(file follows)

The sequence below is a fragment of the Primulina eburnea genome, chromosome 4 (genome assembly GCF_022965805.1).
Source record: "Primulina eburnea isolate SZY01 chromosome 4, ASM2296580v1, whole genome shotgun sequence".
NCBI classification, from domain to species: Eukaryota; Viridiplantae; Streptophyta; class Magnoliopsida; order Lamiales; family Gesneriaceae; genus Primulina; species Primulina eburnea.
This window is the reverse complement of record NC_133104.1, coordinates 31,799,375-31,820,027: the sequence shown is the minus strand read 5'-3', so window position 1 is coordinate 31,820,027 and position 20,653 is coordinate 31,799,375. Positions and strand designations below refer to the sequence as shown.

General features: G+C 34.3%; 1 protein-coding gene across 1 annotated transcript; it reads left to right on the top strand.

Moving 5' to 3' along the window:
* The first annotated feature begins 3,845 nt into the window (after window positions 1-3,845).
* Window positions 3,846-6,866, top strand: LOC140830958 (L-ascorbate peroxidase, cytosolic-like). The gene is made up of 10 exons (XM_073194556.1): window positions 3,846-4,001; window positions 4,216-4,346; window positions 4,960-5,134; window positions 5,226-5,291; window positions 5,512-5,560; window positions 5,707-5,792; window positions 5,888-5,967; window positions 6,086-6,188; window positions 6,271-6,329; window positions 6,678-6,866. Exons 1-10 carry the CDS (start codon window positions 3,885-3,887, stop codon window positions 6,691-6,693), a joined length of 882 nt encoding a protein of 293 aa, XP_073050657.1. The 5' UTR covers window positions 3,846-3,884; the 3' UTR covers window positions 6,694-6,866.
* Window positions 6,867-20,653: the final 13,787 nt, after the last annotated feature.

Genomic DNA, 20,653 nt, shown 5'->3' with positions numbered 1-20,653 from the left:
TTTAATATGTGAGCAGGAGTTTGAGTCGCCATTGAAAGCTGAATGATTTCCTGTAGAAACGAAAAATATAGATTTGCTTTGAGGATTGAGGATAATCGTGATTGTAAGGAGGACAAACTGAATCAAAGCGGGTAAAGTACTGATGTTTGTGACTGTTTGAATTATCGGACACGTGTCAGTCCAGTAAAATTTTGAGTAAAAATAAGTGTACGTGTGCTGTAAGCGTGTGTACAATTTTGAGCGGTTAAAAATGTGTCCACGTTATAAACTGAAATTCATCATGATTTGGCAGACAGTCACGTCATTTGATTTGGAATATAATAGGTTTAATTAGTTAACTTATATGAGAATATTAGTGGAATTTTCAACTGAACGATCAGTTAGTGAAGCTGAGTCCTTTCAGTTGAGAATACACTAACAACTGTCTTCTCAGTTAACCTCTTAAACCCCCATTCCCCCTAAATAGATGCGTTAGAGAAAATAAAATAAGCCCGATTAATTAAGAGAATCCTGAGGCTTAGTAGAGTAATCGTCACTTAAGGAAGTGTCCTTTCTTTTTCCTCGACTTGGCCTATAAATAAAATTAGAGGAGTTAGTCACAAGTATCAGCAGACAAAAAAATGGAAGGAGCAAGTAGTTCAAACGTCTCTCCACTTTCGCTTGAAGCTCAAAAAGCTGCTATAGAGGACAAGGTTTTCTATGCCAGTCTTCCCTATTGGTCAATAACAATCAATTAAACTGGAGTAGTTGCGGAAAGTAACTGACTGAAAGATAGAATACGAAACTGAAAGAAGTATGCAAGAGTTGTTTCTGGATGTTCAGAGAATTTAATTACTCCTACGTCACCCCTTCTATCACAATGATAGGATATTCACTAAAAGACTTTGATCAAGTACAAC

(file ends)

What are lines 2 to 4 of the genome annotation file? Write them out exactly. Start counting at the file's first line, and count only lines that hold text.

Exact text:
Source record: "Primulina eburnea isolate SZY01 chromosome 4, ASM2296580v1, whole genome shotgun sequence".
NCBI classification, from domain to species: Eukaryota; Viridiplantae; Streptophyta; class Magnoliopsida; order Lamiales; family Gesneriaceae; genus Primulina; species Primulina eburnea.
This window is the reverse complement of record NC_133104.1, coordinates 31,799,375-31,820,027: the sequence shown is the minus strand read 5'-3', so window position 1 is coordinate 31,820,027 and position 20,653 is coordinate 31,799,375. Positions and strand designations below refer to the sequence as shown.